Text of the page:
In College, there were several classes about the Vietnam War. Each semester, I tried to get into those classes, but they were always full. I would randomly walk by the classes and listen to the music they would play from that era and peek into the classes and try to watch the videos they were showing. The war had always seemed so despairing and heartbreaking to me. I used to teach English as a second language and my favorite clients were a Vietnamese family. I stayed close with this family for about a year until I moved. I accompanied the family to physicians, shopping, dinner, and the Vietnamese New year celebration in Myrtle Beach; a great time with kind, humble and friendly people. The food was fantastic too! Anyway, when Blake suggested we backpack to Vietnam, I was SO excited. The scenery was culturally amazing and made a lifelong impression. The land and the people are forever in my heart.
Rice farm – We took a four day tour, arranged by our guest house owner. The tour included a day at a rice farm. That was interesting!
As you can see, the factory was dusty and filthy.
I had grown up with my grandmother always suggesting to wash your rice before you cook. I understood why once I saw the farm.
Fish farm – At the fish farm, as you can see, people lived in floating houses on the water with the fish living in cages underneath the house. When you opened the floor door to feed the fish, the fish would constantly jump around to attain the food, as you see in the photo. There were private tours (couples in canoes) and small tour boats like ours floating around and viewing the fish farms. It was unique scenery.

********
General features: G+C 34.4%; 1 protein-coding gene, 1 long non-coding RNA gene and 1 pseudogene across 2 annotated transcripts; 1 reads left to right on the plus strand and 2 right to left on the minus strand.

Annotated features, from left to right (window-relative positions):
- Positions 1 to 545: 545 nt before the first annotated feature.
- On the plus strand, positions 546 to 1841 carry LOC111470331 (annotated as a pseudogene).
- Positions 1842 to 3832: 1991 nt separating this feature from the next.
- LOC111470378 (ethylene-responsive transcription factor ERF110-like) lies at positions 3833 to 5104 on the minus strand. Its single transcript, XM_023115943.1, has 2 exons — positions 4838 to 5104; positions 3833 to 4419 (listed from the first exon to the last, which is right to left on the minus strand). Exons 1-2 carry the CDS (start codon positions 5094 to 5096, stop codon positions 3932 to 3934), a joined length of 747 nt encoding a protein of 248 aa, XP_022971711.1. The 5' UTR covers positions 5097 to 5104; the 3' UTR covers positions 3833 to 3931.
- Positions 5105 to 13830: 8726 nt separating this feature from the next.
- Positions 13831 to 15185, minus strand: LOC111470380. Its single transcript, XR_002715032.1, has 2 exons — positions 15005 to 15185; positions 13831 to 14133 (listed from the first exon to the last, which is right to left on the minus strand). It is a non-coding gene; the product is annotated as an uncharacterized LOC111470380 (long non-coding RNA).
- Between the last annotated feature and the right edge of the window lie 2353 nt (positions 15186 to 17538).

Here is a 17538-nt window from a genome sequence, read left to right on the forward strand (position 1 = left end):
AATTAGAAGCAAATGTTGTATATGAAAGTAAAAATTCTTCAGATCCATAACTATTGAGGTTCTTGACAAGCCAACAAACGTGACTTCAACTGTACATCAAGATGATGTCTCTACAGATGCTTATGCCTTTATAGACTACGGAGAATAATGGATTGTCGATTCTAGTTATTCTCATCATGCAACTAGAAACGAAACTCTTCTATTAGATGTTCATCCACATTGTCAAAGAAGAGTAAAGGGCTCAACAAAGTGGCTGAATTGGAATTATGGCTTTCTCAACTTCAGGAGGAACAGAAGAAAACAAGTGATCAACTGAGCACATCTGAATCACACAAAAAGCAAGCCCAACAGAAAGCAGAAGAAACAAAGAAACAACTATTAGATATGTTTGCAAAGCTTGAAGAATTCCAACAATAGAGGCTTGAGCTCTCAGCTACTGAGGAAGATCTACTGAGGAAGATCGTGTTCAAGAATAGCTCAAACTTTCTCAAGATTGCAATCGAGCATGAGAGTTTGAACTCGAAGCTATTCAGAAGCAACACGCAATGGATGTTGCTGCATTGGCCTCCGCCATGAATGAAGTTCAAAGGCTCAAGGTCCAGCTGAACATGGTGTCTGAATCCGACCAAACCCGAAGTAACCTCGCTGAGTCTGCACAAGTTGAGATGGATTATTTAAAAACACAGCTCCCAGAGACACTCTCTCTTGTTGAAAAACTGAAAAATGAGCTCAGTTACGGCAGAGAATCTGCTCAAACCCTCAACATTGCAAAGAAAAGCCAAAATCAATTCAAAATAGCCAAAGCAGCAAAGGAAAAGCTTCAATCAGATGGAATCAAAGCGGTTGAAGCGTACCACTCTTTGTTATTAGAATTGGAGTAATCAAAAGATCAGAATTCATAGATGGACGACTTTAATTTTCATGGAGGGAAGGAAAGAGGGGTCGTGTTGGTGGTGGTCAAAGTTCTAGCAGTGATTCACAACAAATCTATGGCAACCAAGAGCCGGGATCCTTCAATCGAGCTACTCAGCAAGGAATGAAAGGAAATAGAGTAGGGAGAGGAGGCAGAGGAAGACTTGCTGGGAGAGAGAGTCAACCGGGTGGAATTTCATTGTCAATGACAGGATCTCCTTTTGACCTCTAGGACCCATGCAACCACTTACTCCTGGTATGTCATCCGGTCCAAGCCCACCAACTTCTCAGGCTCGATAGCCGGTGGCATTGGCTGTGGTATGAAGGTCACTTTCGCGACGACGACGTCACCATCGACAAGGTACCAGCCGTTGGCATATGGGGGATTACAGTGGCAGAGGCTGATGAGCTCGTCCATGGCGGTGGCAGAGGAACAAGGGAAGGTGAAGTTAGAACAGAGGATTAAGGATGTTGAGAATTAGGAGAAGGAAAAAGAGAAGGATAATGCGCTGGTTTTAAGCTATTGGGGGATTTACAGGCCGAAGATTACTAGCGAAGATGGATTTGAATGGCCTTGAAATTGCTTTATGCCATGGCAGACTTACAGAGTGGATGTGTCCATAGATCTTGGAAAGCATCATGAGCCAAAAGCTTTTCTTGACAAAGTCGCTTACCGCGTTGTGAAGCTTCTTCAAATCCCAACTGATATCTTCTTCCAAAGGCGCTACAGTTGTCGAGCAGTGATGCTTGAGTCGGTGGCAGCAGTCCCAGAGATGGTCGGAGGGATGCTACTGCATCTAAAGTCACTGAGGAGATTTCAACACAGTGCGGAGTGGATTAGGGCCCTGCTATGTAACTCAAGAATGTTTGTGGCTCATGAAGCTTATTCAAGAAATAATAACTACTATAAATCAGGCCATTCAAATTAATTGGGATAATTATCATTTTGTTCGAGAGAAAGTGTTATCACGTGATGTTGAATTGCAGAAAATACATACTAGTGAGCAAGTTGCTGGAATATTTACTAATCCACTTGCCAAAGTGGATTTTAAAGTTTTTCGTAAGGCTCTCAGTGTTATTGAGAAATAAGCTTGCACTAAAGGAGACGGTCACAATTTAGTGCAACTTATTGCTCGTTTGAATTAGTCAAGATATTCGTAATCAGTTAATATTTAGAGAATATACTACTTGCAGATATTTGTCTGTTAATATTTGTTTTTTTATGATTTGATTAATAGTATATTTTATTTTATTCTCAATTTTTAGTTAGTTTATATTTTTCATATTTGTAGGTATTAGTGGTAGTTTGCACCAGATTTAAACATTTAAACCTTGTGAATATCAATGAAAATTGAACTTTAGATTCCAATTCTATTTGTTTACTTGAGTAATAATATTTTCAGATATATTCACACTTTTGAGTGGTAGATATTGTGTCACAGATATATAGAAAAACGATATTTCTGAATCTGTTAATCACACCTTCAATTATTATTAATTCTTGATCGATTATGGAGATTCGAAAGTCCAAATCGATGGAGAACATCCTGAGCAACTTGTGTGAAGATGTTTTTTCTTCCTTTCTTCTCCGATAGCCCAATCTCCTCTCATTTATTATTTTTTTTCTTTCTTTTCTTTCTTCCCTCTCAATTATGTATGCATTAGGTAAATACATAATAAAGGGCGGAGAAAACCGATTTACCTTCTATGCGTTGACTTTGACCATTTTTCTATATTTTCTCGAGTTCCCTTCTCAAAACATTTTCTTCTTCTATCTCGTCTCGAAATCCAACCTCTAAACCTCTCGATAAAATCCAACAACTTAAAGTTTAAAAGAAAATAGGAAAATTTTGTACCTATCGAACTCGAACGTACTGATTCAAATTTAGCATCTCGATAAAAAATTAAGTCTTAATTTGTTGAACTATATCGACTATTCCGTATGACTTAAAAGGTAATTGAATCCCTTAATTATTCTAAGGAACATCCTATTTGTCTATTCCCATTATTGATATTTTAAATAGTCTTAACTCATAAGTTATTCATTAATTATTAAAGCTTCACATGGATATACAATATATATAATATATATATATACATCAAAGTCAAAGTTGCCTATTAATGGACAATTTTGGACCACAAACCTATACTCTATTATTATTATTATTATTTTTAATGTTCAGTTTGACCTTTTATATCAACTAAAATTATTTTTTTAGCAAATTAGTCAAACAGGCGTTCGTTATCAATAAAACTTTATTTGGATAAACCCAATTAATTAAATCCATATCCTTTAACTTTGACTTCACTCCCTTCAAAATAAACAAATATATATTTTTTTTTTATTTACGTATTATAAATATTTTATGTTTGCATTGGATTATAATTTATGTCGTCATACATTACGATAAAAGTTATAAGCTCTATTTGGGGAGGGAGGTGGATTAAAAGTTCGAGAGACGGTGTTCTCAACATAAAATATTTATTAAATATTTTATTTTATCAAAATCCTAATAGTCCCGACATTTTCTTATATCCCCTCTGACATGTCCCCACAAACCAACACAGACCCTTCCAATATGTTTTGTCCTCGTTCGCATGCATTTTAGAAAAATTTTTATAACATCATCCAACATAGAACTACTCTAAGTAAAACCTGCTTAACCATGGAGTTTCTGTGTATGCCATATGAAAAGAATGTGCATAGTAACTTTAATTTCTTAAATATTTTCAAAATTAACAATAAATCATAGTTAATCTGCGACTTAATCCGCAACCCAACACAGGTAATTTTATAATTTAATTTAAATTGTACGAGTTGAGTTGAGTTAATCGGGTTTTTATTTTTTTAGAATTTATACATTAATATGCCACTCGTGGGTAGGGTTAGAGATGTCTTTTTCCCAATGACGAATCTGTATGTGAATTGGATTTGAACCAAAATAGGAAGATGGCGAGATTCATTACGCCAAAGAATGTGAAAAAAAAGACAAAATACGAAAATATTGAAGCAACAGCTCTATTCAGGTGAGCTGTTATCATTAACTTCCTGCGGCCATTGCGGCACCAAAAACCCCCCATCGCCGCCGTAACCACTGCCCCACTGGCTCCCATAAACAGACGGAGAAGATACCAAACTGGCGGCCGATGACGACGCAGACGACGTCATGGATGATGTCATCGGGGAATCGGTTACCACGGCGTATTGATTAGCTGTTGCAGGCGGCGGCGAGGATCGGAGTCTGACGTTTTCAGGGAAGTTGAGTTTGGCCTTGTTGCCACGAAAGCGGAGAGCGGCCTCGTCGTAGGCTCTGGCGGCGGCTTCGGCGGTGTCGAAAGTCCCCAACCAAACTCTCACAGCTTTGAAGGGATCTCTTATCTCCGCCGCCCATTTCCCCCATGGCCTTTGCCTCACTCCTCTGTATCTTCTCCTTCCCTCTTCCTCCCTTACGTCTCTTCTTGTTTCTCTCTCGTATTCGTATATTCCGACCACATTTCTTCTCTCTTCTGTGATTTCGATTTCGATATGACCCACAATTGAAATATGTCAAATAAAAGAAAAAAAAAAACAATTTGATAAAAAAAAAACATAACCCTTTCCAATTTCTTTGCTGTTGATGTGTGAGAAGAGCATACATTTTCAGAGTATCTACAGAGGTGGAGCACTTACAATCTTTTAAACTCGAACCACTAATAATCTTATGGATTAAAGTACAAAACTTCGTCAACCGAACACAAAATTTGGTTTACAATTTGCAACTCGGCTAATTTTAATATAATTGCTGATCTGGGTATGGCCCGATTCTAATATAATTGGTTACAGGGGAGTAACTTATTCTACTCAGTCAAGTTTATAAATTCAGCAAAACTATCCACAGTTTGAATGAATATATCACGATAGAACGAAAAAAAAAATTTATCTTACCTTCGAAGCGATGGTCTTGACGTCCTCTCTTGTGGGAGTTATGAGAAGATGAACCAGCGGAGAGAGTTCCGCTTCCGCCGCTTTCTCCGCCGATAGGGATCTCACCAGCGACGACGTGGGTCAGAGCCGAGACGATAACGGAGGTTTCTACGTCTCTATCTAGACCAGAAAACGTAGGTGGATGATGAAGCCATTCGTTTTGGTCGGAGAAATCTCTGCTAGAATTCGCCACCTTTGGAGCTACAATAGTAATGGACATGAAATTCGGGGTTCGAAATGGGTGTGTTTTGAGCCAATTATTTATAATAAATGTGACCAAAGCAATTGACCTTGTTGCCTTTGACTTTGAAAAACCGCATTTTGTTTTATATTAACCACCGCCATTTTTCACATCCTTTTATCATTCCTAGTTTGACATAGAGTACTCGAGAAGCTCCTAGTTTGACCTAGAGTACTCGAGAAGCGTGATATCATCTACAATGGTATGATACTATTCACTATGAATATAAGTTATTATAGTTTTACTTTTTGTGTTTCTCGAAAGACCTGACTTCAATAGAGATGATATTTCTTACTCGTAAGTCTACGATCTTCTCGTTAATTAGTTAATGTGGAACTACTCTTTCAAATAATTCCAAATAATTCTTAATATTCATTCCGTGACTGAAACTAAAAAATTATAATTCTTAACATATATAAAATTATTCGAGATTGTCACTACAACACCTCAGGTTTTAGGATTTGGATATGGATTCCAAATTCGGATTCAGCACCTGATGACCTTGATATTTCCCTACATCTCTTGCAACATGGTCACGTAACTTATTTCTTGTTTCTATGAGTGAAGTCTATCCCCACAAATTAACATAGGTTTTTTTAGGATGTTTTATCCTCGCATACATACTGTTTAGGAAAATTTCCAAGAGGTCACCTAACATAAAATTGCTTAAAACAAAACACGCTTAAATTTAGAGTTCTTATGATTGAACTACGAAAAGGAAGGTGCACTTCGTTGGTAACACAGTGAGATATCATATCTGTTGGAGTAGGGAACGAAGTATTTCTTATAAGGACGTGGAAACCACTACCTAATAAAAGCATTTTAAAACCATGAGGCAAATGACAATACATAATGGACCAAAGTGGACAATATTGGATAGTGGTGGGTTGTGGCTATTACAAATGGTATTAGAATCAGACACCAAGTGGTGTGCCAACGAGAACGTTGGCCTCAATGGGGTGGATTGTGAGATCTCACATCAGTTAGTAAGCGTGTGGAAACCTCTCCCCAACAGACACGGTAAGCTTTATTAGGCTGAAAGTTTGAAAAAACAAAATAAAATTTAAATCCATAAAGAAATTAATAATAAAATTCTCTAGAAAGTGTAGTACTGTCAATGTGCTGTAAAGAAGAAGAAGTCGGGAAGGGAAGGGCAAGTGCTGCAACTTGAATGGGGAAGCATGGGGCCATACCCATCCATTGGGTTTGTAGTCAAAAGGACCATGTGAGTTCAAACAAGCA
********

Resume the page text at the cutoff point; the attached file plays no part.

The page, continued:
Viewing these photos again, I must say that I am still in awe of the place. The beauty and the simplicity and resourcefulness of the people were astounding. Only once, during the entire trip, did I hear something about Americans that made me feel uncomfortable. On the tour bus to the Mekong Delta, a guide stated that they used Durian fruit to drop on American soldiers to burst their heads open by the fruit. The guide was being informative and I believe, trying to be funny, however, everyone on the bus looked at us when this comment was made.
The Vietnam War museum was a solemn experience. We had walked blocks and blocks trying to locate this museum. When we entered the building, there were Vietnamese youth playing instruments and a sign indicating that the youth were victims of generational Agent Orange and were physically disabled and playing to earn money. An Agent Orange room was upstairs reminding us of the youth below us and how their parents/grandparents passed on the Agent Orange affects. I am not going to discuss the war and such here, it’s not the forum, and however, it was enlightening to view their side vs the Vietnam War movies I have seen from our side. Whatever you think about this war, both sides continue to have repercussions in their generations.